The reaction on the Internet was fast and furious. Soon after the segment aired, #firedoncherry and #CherryMustGo were trending on Twitter. NHL called Jerry's comments "offensive." Budweiser, the show's official sponsor, called them "inadequate and divisive". A spokesman for the Royal Canadian Legion condemned them as "harmful" and said they were running contrary to the Legion Articles of Faith.

Hundal, a former host of Ice Night Punjab, said that Jerry's comments were clearly aimed at new immigrants. "The whole assumption of what he said was so offensive, it was actually wrong and completely exploited and categorized people as 'the other', even without realizing much," he said.

By Monday morning it was clear that the status quo could no longer be maintained. By the early afternoon it was over. Sportsnet, which has been broadcasting Canadian Hockey Night since 2014, said in an online statement that "after further discussions with Don Ferry after the broadcast on Saturday night, it was decided that it was the right time to quit immediately."

"During the broadcast, he made divisive remarks that do not represent our values ​​or what we stand for. Don is synonymous with hockey and has played an integral role in growing the game for the last 40 years. We would like to thank Don for his contributions to hockey and sports broadcasting in Canada. "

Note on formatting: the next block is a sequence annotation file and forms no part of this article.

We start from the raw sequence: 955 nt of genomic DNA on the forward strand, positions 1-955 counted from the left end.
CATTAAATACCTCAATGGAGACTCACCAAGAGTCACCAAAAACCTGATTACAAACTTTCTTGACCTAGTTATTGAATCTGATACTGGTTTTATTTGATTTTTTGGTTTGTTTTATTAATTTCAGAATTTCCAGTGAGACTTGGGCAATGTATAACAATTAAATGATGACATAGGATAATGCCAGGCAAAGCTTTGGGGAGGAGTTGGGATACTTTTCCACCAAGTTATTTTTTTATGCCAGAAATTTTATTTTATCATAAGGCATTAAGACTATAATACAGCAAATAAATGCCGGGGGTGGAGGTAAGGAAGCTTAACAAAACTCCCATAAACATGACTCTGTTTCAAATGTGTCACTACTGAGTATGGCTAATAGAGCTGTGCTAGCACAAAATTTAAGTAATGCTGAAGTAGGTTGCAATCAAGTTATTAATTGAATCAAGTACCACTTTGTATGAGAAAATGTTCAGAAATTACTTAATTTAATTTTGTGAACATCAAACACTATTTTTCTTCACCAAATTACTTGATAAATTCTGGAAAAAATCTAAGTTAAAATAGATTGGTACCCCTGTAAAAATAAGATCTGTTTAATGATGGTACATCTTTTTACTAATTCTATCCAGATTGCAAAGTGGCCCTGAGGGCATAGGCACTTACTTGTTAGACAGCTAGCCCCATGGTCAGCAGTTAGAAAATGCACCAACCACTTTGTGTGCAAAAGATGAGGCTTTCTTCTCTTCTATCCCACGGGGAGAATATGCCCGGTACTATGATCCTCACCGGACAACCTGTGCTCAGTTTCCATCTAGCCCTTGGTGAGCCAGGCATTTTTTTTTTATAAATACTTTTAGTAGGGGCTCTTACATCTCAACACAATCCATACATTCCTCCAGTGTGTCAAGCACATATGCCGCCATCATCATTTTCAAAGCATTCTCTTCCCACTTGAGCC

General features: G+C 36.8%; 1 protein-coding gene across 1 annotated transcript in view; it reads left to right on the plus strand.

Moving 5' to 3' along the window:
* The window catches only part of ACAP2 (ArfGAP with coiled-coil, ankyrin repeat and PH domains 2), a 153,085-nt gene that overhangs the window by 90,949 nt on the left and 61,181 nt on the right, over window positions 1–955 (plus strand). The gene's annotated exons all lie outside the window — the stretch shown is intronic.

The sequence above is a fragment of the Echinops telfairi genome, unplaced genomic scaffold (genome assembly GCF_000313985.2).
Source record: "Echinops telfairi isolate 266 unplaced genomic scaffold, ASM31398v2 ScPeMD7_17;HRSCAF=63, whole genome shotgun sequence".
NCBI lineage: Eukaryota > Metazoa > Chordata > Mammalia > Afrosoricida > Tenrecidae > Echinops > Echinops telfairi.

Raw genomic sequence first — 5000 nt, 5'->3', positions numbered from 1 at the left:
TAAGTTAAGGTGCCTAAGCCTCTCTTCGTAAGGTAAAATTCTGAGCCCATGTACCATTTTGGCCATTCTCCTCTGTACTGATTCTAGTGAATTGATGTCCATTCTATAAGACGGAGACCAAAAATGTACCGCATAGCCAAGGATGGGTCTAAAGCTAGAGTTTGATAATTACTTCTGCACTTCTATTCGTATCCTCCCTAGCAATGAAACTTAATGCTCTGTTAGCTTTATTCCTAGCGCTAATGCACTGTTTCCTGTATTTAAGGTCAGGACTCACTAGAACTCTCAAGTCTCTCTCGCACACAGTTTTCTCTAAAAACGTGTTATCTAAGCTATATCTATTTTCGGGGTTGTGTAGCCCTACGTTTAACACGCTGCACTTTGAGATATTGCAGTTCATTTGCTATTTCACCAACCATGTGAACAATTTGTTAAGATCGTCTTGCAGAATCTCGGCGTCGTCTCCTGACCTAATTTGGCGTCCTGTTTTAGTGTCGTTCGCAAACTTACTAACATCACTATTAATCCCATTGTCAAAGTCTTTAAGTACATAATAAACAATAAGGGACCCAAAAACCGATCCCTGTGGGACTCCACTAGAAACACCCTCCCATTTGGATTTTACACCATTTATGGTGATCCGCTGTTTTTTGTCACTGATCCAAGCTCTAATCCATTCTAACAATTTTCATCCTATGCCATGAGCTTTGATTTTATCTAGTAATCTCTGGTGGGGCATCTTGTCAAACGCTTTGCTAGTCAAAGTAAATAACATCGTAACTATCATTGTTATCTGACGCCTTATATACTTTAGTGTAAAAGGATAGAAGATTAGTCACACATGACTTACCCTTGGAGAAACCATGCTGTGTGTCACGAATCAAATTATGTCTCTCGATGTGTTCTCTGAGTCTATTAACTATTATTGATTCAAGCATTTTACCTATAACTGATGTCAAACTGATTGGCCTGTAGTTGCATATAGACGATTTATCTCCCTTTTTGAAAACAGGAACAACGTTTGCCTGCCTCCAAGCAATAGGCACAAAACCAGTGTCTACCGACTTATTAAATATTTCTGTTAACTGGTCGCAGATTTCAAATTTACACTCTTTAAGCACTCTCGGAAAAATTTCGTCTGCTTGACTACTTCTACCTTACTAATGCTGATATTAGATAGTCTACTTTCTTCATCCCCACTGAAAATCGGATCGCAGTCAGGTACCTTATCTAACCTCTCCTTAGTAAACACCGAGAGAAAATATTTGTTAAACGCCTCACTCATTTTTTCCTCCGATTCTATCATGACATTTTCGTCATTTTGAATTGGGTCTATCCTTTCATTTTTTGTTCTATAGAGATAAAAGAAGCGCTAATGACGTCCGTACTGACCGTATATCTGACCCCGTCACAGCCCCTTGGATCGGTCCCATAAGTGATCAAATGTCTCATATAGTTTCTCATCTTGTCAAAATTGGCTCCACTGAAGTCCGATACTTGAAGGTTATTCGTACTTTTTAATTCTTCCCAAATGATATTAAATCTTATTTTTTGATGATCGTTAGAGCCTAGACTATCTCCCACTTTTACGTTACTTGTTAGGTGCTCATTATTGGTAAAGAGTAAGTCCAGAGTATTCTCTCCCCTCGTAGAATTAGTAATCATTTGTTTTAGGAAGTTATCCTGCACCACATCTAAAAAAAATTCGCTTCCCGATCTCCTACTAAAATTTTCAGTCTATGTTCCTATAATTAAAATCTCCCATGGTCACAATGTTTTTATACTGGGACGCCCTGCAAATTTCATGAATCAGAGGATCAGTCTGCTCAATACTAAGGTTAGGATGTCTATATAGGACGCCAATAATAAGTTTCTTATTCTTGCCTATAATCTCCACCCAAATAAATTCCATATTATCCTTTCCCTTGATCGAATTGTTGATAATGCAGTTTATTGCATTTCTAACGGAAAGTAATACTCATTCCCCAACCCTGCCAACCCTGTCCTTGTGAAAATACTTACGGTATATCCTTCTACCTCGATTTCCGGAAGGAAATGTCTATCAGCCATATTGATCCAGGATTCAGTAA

Cherry did not respond to National Mail requests for an interview. He told Toro Warmington of the Toronto Sun that, regardless of the official statement form, he had been fired.

"No problem," he said, according to Worthington. “I know what I said and thought. Everyone in Canada should wear poppy to honor our fallen soldiers. "

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Gary Clement / National Post

Gurpeth Singh Dillon, a regional councilor in the city of Brampton, said he had no desire to see the cherry fired, but that in the end, the legend only had to blame his fate.

"If Mr Cherry did not say 'you people', come here and 'love our way of life' and not blame the immigrants, I do not believe there would be a reaction at all," Ililon wrote in an email. "Also, if he simply apologized, he would have been blown away."

"Going forward, Mr Jerry needs to understand that the casualties were made by many during the wars, even the ancestors of 'you guys'."

– With files by Scott Stinson

TARIFF TRANSLATION OF THE DONORED PEOPLE OF THE DONORED PARTY:

“You know, I talked to the veteran. I said – I will no longer run the poppy job because it makes sense? I live in Mississippi, nobody carries – very few people carry poppy. In downtown Toronto, forget it! In downtown Toronto, no one carries poppy. "

He says: 'wait a while, how do you run it for the people who buy it? & # 39;

Now you go to small towns, row by row.

You want people – who come here, whatever – love our way of life, love our milk and honey. At least you could pay a few dollars for poppy. These guys paid for your lifestyle, the life you enjoy in Canada. These guys paid the biggest price.

Anyway, I'm going to run it again for you great people and good Canadians who bought poppy. "

Don Ferry speaks with reporters in front of Ottawa Parliament buildings November 7, 2006.

Tom Hanson / Canadian Press / File